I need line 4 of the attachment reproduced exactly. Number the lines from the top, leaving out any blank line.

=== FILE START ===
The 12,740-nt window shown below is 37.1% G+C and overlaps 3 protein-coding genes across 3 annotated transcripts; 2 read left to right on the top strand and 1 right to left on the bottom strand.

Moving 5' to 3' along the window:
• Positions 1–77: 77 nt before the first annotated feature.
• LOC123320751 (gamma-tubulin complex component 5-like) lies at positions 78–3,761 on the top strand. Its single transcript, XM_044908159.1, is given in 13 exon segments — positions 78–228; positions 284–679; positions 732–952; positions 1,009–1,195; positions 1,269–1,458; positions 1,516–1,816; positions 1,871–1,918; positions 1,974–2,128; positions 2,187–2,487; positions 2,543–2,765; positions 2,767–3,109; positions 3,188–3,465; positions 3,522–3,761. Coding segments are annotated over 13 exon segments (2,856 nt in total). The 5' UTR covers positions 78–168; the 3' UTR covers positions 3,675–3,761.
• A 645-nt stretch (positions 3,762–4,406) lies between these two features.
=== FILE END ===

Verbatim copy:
• LOC123320751 (gamma-tubulin complex component 5-like) lies at positions 78–3,761 on the top strand. Its single transcript, XM_044908159.1, is given in 13 exon segments — positions 78–228; positions 284–679; positions 732–952; positions 1,009–1,195; positions 1,269–1,458; positions 1,516–1,816; positions 1,871–1,918; positions 1,974–2,128; positions 2,187–2,487; positions 2,543–2,765; positions 2,767–3,109; positions 3,188–3,465; positions 3,522–3,761. Coding segments are annotated over 13 exon segments (2,856 nt in total). The 5' UTR covers positions 78–168; the 3' UTR covers positions 3,675–3,761.